This was an exciting time for the Fair, as it was charting new ground, since there really weren't any other transgender‐related conference to use as a role model. Fantasia Fair wasn’t just a cross‐dresser convention—it was THE cross‐dresser convention. In these early years, the Fair served as a model for transgender events all over the world. Even today, Fantasia Fair is recognized for its leadership in increasing the acceptance of the transgender phenomena.

The Fair had grown to be a 10-day event and really started bonding with our host city. At the "Town and Gown Dinner" many curious locals attended wanting to find out about all these "men in dresses" strutting around town. Workshops were centered on wigs, makeup, and scarf tying instructions. It was a time for big hair do's, miniskirts, custom corsets, and Nu Wave music.

In these early days, registration to the Fair included not just the workshops and night events, but also accommodations at an inn. Most Fair‐goers stayed at the "old Crown & Anchor" where all‐night pajama parties were quite common. Many of the workshops were "pay as you go," meaning a Fair‐goer would be charged an extra $10, $20 or more in addition to their registration fee to attend some workshops.

By the mid‐1980s, the accent of workshops was changing from such topics as scarf tying and deportment classes to personal development. With the combination of educational seminars & workshops with social events, such as the annual banquets, fashion show, Fantasy Ball, and Follies, the Fair became “more than a vacation and more than a conference.”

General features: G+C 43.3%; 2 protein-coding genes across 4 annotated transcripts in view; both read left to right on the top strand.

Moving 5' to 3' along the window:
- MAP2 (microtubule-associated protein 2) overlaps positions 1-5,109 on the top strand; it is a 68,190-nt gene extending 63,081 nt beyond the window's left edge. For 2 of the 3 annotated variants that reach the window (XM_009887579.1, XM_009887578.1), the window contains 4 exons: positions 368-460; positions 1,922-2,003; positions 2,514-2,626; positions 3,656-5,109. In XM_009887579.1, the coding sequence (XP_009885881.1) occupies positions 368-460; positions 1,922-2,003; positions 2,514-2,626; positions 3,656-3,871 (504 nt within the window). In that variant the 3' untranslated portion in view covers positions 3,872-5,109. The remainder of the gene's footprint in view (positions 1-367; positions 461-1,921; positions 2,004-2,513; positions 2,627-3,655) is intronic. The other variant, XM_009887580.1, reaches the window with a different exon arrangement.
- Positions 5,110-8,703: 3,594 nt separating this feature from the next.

With each year, the Fair was attracting more and more people - some coming from as far away as South America and Europe. In addition to such notables as Virginia Prince and Holly Boswell, the Fair attracted many of the "movers and shakers" in the transgender community. These individuals were helping to guide and shape the community's identity and helped keep Fair‐goers on the leading edge of things. In fact, by the mid‐1990s, you could take workshops that range from "connecting to the Internet," through the latest in gender theory, to advances in facial feminization surgeries.

Playboy Magazine
Playboy Magazine wrote about the Fair
Just as the Fair became more and more important to the professional and academic community, it had firmly established itself in the lives of many Fair‐goers. Although the Fair was drawing about 100 Fair‐goers each year, the Fair remained a personal and intimate experience. Relationships were established and renewed, such as when Kathryn & Lauren Bode renewed their wedding vows during the Fair of 1995.

By this time, many of the traditions that we know today had become solid fixtures at Fantasia Fair. Andrea Susan Mallick was hosting the Fashion Show, Sandra Cole was presenting fabulous seminars on growth within our community, and Mariette Pathy-Allen was showcasing her photography of the trans community and allnight house parties at Rumors, a favorite inn of Fair‐goers . A few traditions had been relegated to the pages of history, such as the "Fantasy Ball" costume party and the "Red Nail Run"—a foot race with runners proudly displaying their red painted fingernails.

As the 1990s progressed, the Fair was being attended by not just heterosexual cross‐dressers. Male‐to‐female transsexuals were participating in considerable numbers as well as cross‐dressers who identified as gay or bisexual. Female‐to‐male transsexuals and intersex individuals were appearing more and more frequently and the Fair was regularly drawing partners and significant others.